Go's work-stealing scheduler

Go scheduler’s job is to distribute runnable goroutines over multiple worker OS threads that runs on one or more processors. In multi-threaded computation, two paradigms have emerged in scheduling: work sharing and work stealing.

The migration of threads occurs less frequently with work stealing than with work sharing. When all processors have work to run, no threads are being migrated. And as soon as there is an idle processor, migration is considered.

Go has a work-stealing scheduler since 1.1, contributed by Dmitry Vyukov. This article will go in depth explaining what work-stealing schedulers are and how Go implements one.

Scheduling basics

Go has an M:N scheduler that can also utilize multiple processors. At any time, M goroutines need to be scheduled on N OS threads that runs on at most GOMAXPROCS numbers of processors. Go scheduler uses the following terminology for goroutines, threads and processors:

There is a P-specific local and a global goroutine queue. Each M should be assigned to a P. Ps may have no Ms if they are blocked or in a system call. At any time, there are at most GOMAXPROCS number of P. At any time, only one M can run per P. More Ms can be created by the scheduler if required.

Scheduler basics

Each round of scheduling is simply finding a runnable goroutine and executing it. At each round of scheduling, the search happens in the following order:

runtime.schedule() {
    // only 1/61 of the time, check the global runnable queue for a G.
    // if not found, check the local queue.
    // if not found,
    //     try to steal from other Ps.
    //     if not, check the global runnable queue.
    //     if not found, poll network.

Once a runnable G is found, it is executed until it is blocked.

Note: It looks like the global queue has an advantage over the local queue but checking global queue once a while is crucial to avoid M is only scheduling from the local queue until there are no locally queued goroutines left.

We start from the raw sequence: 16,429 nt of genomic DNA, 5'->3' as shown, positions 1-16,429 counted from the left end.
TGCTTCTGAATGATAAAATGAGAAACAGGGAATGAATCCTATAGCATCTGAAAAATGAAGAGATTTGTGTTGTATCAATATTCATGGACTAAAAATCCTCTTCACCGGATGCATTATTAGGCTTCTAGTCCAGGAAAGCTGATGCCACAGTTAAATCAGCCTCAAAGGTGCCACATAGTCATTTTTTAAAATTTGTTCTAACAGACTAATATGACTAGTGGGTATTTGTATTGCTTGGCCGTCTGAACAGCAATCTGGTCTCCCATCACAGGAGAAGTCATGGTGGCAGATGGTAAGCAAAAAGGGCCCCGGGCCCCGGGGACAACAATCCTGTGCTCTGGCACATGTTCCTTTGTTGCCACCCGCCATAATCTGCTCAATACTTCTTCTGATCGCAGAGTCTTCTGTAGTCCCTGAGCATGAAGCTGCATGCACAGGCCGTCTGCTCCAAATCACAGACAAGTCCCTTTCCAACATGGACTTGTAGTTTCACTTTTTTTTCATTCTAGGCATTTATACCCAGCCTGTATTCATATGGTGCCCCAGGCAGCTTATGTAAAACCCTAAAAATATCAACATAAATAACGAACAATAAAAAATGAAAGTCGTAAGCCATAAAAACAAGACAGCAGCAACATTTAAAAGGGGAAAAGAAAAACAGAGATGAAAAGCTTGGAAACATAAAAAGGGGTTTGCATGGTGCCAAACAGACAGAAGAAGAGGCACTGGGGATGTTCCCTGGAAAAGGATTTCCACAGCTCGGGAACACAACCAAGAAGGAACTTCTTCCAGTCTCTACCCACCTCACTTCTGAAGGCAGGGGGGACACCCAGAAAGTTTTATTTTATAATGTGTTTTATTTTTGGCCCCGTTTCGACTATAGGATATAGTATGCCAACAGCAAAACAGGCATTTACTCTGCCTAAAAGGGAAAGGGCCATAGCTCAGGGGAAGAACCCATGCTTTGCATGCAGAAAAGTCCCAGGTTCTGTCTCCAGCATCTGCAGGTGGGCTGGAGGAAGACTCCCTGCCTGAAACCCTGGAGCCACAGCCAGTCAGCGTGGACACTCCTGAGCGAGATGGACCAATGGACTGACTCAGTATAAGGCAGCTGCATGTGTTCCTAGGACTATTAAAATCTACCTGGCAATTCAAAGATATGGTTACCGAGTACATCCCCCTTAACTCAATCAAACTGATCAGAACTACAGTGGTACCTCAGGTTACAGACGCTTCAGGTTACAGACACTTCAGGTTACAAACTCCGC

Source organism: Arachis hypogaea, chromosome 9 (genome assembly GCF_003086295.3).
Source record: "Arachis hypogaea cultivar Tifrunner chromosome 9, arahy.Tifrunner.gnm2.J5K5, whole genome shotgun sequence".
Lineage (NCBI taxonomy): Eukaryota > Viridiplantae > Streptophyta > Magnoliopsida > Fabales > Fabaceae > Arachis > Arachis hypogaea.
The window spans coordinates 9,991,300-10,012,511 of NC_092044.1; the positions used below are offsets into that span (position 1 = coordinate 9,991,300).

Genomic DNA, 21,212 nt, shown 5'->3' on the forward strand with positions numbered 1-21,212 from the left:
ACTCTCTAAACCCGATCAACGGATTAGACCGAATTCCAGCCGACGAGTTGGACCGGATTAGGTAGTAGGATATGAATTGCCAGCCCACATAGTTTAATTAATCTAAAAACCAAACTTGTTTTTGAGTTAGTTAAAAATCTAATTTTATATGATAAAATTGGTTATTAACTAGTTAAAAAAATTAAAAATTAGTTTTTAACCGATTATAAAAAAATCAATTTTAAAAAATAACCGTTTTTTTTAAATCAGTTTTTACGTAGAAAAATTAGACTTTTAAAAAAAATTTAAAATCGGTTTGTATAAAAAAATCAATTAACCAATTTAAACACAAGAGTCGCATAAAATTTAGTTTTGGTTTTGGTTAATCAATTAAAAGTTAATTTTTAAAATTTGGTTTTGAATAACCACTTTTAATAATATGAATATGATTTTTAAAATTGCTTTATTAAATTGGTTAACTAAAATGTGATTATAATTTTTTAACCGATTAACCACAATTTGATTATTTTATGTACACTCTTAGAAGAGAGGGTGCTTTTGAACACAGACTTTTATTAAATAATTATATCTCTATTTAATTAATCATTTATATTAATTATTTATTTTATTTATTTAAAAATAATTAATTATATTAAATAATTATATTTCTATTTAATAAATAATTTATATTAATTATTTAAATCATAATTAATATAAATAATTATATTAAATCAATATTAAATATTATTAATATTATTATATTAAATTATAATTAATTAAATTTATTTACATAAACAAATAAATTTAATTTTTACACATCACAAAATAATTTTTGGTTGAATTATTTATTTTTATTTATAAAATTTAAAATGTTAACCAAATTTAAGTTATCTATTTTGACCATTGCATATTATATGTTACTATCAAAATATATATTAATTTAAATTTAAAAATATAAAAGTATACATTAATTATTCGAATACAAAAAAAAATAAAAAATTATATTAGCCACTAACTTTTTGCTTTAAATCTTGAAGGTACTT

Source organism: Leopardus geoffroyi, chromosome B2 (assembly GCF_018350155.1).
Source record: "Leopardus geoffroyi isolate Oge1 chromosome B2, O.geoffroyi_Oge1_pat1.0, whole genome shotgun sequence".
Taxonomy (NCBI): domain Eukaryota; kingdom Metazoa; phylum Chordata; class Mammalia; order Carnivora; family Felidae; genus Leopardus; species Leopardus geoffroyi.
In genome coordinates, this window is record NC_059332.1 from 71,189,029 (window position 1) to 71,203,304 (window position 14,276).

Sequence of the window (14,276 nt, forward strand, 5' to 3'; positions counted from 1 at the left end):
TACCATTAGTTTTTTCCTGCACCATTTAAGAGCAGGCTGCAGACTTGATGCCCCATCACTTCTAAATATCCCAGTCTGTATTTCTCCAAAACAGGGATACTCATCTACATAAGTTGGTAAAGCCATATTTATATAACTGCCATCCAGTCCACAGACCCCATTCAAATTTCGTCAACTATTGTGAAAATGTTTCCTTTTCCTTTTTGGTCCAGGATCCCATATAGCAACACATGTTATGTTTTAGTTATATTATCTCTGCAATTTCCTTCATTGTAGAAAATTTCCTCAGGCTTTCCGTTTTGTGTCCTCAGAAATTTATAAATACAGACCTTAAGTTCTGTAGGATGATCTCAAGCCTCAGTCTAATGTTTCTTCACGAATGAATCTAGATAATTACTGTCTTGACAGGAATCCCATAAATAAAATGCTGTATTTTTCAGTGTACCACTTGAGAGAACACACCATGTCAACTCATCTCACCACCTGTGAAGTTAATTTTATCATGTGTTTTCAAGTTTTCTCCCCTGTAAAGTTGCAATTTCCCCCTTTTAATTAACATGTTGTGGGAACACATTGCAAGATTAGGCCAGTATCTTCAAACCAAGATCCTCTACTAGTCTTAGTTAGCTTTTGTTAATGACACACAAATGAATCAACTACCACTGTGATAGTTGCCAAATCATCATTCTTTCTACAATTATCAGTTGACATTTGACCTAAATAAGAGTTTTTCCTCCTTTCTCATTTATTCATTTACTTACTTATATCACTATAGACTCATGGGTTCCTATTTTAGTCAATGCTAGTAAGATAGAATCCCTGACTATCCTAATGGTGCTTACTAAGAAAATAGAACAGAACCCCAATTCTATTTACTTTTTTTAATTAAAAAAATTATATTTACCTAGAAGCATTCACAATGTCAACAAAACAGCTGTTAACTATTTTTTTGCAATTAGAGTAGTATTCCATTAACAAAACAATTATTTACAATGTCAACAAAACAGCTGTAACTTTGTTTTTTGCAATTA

When a new G is created or an existing G becomes runnable, it is pushed onto a list of runnable goroutines of current P. When P finishes executing G, it tries to pop a G from own list of runnable goroutines. If the list is now empty, P chooses a random other processor (P) and tries to steal a half of runnable goroutines from its queue.

P2 steals from P1

In the case above, P2 cannot find any runnable goroutines. Therefore, it randomly picks another processor (P1) and steal three goroutines to its own local queue. P2 will be able to run these goroutines and scheduler work will be more fairly distributed between multiple processors.

Spinning threads

The scheduler always wants to distribute as much as runnable goroutines to Ms to utilize the processors but at the same time we need to park excessive work to conserve CPU and power. Contradictory to this, scheduler should also need to be able to scale to high-throughput and CPU intense programs.

Constant preemption is both expensive and is a problem for high-throughput programs if the performance is critical. OS threads shouldn’t frequently hand-off runnable goroutines between each other, because it leads to increased latency. Additional to that in the presence of syscalls, OS threads need to be constantly blocked and unblocked. This is costly and adds a lot of overhead.

In order to minimize the hand-off, Go scheduler implements “spinning threads”. Spinning threads consume a little extra CPU power but they minimize the preemption of the OS threads. A thread is spinning if:

There are at most GOMAXPROCS spinning Ms at any time. When a spinning thread finds work, it takes itself out of spinning state.

Idle threads with a P assignment don’t block if there are idle Ms without a P assignment. When new goroutines are created or an M is being blocked, scheduler ensures that there is at least one spinning M. This ensures that there are no runnable goroutines that can be otherwise running; and avoids excessive M blocking/unblocking.


Go scheduler does a lot to avoid excessive preemption of OS threads by scheduling them to the right and underutilized processors by stealing, as well as implementing “spinning” threads to avoid high occurrence of blocked/unblocked transitions.

Scheduling events can be traced by the execution tracer. You can investigate what’s going on if you happen to believe you have poor processor utilization.


If you have any suggestions or comments, please ping @rakyll.